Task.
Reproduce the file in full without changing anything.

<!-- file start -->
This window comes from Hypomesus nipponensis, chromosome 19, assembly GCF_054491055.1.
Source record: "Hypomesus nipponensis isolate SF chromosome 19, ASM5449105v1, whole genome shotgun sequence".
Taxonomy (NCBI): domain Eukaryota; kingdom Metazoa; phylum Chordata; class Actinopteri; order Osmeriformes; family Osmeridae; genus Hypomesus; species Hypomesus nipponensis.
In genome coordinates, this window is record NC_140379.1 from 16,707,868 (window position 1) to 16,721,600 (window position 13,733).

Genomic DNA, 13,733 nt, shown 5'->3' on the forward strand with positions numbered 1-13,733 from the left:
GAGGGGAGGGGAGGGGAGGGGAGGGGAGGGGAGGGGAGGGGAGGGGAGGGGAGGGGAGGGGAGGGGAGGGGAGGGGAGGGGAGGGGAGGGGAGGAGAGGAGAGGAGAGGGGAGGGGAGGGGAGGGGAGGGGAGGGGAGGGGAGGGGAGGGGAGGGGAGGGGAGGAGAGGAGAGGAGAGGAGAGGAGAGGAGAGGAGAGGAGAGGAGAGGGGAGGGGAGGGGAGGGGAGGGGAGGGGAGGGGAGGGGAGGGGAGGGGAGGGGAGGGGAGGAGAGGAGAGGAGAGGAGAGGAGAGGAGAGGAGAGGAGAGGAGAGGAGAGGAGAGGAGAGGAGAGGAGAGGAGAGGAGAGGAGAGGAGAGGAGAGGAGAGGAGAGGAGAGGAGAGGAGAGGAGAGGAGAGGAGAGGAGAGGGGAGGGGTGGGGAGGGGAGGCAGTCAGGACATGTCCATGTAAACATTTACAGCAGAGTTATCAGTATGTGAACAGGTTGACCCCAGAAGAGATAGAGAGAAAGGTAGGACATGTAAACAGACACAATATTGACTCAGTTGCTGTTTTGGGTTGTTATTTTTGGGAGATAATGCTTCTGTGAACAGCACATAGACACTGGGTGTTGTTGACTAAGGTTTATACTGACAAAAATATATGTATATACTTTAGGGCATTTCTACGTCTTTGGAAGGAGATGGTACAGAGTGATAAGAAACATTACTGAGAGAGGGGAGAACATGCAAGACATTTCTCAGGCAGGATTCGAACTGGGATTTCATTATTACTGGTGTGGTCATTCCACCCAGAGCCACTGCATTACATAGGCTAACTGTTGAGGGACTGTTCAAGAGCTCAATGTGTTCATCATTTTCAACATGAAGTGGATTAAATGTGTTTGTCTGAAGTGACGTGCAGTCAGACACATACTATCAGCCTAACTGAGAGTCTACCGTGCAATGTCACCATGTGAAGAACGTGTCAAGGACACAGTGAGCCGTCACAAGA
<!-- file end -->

This window comes from Hypomesus nipponensis, chromosome 19, assembly GCF_054491055.1.
Source record: "Hypomesus nipponensis isolate SF chromosome 19, ASM5449105v1, whole genome shotgun sequence".
Taxonomy (NCBI): domain Eukaryota; kingdom Metazoa; phylum Chordata; class Actinopteri; order Osmeriformes; family Osmeridae; genus Hypomesus; species Hypomesus nipponensis.
In genome coordinates, this window is record NC_140379.1 from 16,707,868 (window position 1) to 16,721,600 (window position 13,733).

Genomic DNA, 13,733 nt, shown 5'->3' on the forward strand with positions numbered 1-13,733 from the left:
GAGGGGAGGGGAGGGGAGGGGAGGGGAGGGGAGGGGAGGGGAGGGGAGGGGAGGGGAGGGGAGGGGAGGGGAGGGGAGGGGAGGGGAGGGGAGGAGAGGAGAGGAGAGGGGAGGGGAGGGGAGGGGAGGGGAGGGGAGGGGAGGGGAGGGGAGGGGAGGGGAGGAGAGGAGAGGAGAGGAGAGGAGAGGAGAGGAGAGGAGAGGAGAGGGGAGGGGAGGGGAGGGGAGGGGAGGGGAGGGGAGGGGAGGGGAGGGGAGGGGAGGGGAGGAGAGGAGAGGAGAGGAGAGGAGAGGAGAGGAGAGGAGAGGAGAGGAGAGGAGAGGAGAGGAGAGGAGAGGAGAGGAGAGGAGAGGAGAGGAGAGGAGAGGAGAGGAGAGGAGAGGAGAGGAGAGGAGAGGAGAGGAGAGGGGAGGGGTGGGGAGGGGAGGCAGTCAGGACATGTCCATGTAAACATTTACAGCAGAGTTATCAGTATGTGAACAGGTTGACCCCAGAAGAGATAGAGAGAAAGGTAGGACATGTAAACAGACACAATATTGACTCAGTTGCTGTTTTGGGTTGTTATTTTTGGGAGATAATGCTTCTGTGAACAGCACATAGACACTGGGTGTTGTTGACTAAGGTTTATACTGACAAAAATATATGTATATACTTTAGGGCATTTCTACGTCTTTGGAAGGAGATGGTACAGAGTGATAAGAAACATTACTGAGAGAGGGGAGAACATGCAAGACATTTCTCAGGCAGGATTCGAACTGGGATTTCATTATTACTGGTGTGGTCATTCCACCCAGAGCCACTGCATTACATAGGCTAACTGTTGAGGGACTGTTCAAGAGCTCAATGTGTTCATCATTTTCAACATGAAGTGGATTAAATGTGTTTGTCTGAAGTGACGTGCAGTCAGACACATACTATCAGCCTAACTGAGAGTCTACCGTGCAATGTCACCATGTGAAGAACGTGTCAAGGACACAGTGAGCCGTCACAAGA